Garden Diary -November 2013

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Wednesday, 20 November 2013
Rosemary and Thyme at Russell Gardens Wholesale

"Let's go to Russell's." said Sally. "I want some more 'Empress Wu'. That's a ginormous hosta that we'd found earlier this year at Russell Gardens Wholesale. I didn't want any more hosta for myself, you understand. But I'm always ready, willing, and able to visit a garden or a nursery. And so off we went.

Now, Russell's is, as the full name says, a wholesale nursery. I've been shopping there for a few years, and introduced Sally to the place a couple of years ago. Alan has a wonderful range of perennials, and he's especially good for hosta. The selection is incredible, from tiny to brobdingnabian, old favorites to the newest selections. But I had not, heretofore, paid much attention to his selection of herbs. I knew he had them, of course, just had not wandered over to that part of the nursery. But today I did want a rosemary. A rosemary, did I say? Russell Gardens Wholesale has a phenomenal list of rosemary cultivars, all the way from 'Alida Hyde' through to 'Tuscan Blue'. I grabbed my scribbled up piece of paper with cryptic notes, "hedge in mild climates" for one, "barbecue skewer branches" for another, "trailing" for a few, "hardy?" for a couple.

Checked in at the office and Alan waved us off to where the greenhouse of herbs was. We went where we thought we were supposed to go and found a greenhouse jam-packed with herbs alright, but they were recently rooted cuttings, endless numbers of them.

Beautiful little lavenders, looking as crisp as hoarfrost on a window pane.

This is 'Goodwin Creek Grey', with especially lovely foliage.

Oregano, and purple sage. Next year's plants don't appear by magic.
Alan has to plan ahead: get the cuttings, grow them along, pot them on.

And an absolute forest of rosemary, but cuttings not culinary size plants.

So we went back to the trailer, stopping to admire the office cat. Asked Alan just where were the herbs? With a sigh he got up and walked us over into a greenhouse filled with rosemary and thyme and scented geraniums and even several cultivars of Viola odorata (that if you recall I wanted for fragrant winter flowers in my cool temperature greenhouse. Is today my lucky day or what!)

Here there be rosemary plants alright.

I chose a 'Salem', which has a dense habit and some (including Alan) say has the best flavor. And an 'Alida Hyde' (named for the grandma at Well Sweep Herb Farm), plus a 'Goriza' which was discovered in Goriza, Italy and introduced in 1986. It has very broad leaves and large flowers.

And a 'Mabel Grey', 'Variegated Oak', and 'Mint Rose Variegated' scented geraniums. And five, count them, yes, five! different cultivars of sweet violets: 'German White', 'Double White', 'Pastor's Purple', 'Bey's Yellow', and 'Fairy Oaks Pink'.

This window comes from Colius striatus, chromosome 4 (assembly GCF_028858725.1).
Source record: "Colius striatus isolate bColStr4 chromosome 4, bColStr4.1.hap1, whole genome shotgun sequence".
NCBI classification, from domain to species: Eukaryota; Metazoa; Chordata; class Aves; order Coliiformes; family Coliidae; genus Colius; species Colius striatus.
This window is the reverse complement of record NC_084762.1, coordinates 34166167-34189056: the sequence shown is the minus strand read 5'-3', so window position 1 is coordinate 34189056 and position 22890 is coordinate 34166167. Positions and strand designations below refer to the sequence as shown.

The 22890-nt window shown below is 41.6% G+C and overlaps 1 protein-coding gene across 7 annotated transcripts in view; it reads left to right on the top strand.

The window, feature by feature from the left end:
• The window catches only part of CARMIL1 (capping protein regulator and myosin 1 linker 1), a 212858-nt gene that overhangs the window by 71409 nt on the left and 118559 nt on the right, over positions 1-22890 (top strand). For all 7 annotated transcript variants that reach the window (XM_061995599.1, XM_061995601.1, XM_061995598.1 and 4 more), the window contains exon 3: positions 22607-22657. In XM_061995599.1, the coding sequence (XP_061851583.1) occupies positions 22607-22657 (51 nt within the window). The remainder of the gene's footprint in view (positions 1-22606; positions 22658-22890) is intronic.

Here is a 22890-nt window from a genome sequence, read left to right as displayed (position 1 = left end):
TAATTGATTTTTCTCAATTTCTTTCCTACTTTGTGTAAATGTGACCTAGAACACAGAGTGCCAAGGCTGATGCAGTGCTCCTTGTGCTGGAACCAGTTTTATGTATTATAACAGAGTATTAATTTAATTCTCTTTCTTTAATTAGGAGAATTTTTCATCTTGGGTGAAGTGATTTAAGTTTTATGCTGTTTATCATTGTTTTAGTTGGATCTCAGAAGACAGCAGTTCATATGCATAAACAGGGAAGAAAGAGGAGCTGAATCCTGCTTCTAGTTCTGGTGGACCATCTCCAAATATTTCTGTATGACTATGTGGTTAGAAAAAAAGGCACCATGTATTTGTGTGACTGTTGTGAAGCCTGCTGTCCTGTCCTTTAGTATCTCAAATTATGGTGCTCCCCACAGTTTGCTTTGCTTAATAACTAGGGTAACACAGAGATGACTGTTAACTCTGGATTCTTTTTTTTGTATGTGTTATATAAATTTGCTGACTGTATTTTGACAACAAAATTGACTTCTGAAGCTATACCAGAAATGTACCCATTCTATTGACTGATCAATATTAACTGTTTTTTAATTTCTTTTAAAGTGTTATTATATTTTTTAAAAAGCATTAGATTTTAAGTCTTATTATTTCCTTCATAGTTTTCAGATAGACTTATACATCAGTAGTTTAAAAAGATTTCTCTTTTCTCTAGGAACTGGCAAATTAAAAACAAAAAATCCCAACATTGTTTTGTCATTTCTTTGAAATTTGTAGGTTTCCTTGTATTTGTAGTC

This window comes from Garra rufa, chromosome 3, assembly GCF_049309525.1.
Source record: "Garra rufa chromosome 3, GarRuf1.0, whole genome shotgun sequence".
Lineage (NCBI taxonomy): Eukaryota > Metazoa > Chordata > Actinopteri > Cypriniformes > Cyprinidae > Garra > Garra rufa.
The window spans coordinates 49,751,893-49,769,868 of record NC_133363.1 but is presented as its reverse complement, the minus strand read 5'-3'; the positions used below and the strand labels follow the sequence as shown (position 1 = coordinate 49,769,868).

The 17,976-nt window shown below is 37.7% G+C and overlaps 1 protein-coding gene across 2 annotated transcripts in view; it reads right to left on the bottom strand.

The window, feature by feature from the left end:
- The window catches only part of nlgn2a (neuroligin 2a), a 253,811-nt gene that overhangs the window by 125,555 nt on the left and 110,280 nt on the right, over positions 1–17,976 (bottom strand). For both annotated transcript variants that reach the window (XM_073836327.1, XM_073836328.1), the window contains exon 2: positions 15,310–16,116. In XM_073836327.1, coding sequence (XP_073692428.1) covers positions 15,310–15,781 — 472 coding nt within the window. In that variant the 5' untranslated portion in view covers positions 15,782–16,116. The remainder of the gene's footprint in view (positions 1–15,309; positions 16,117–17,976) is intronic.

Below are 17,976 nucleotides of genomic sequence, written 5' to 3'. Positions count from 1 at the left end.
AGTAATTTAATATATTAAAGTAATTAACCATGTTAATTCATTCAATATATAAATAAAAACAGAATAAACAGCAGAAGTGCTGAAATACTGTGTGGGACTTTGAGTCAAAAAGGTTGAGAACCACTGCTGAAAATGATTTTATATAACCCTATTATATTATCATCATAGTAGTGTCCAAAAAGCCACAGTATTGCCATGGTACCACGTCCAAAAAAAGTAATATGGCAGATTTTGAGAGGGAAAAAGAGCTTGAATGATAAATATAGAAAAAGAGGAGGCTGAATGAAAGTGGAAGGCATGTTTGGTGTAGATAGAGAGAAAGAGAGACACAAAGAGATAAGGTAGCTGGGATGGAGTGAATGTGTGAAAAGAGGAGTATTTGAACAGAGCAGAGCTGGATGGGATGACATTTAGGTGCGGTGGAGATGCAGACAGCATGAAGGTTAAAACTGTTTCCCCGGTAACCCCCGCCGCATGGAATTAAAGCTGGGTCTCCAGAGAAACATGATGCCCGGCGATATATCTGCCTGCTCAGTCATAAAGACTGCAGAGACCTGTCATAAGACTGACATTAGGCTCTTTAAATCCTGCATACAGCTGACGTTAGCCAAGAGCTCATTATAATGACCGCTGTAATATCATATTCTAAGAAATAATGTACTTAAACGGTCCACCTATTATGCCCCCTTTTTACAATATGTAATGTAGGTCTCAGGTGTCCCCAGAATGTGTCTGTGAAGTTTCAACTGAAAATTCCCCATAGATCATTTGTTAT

But we're not done yet. Because Alan had planted up some wonderful centerpiece / hostess gift type herb bowls. Some with a mix of herbs, others with different cultivars of one kind of herb such as

a bowl of different kinds of rosemary plants or another filled with thymes.

Sally was over the moon. She's the outgoing president of the Tohickon Garden Club. At our annual luncheon early in December thank you gifts are presented to members who have been especially helpful throughout the year. And what nicer gift than a bowl of herbs. She bought ten bowls, will keep them in her sunroom, and carry them over to the luncheon. An aside - being informed that one of the bowls would have my name attached to it I chose the bowl of thyme and solomnly assured her that I would be glad to care for it in the meantime. (And keep it in my cool greenhouse, too.) Yes, she got her 'Empress Wu'. We had to fold the back seats in her SUV down to make room but all the plants fit. And happy, happy, home we went.

I'm thankful for friends like Sally. And for nurseries such as Russell Gardens Wholesale, where Alan makes sure that a gardener's greedy impulses can be satisfied.

UPDATE: Wednesday, 4 December 2013
It's the garden club's luncheon today. Here's Sally

with an armfull of herb bowls in a box, bringing them in to the restaurant.

They were lined up along the wall, and as people were individually named, thanked, applauded, then one by one they could go and pick out a bowl of herbs. Since Sally had bought 19 bowls at Russell Gardens Wholesale (probably all he had on hand at the time) there were four bowls left over. They became door prizes, and very popular ones too.

Ann chose this very pretty bowl of different mints, and set it on the window sill by the table at which we were seated. She'll have to give them room to roam when they're planted outside, as mints have expansionist tendencies. But for now, they look great, and smell wonderful, releasing their aromatic oil with just a gentle stroking.

Such a pleasant time in the company of friends, with a holiday luncheon, and what could be more appropriate than incorportaing herbs. After all, in some of the bowls there was rosemary, and that's for remembrance.

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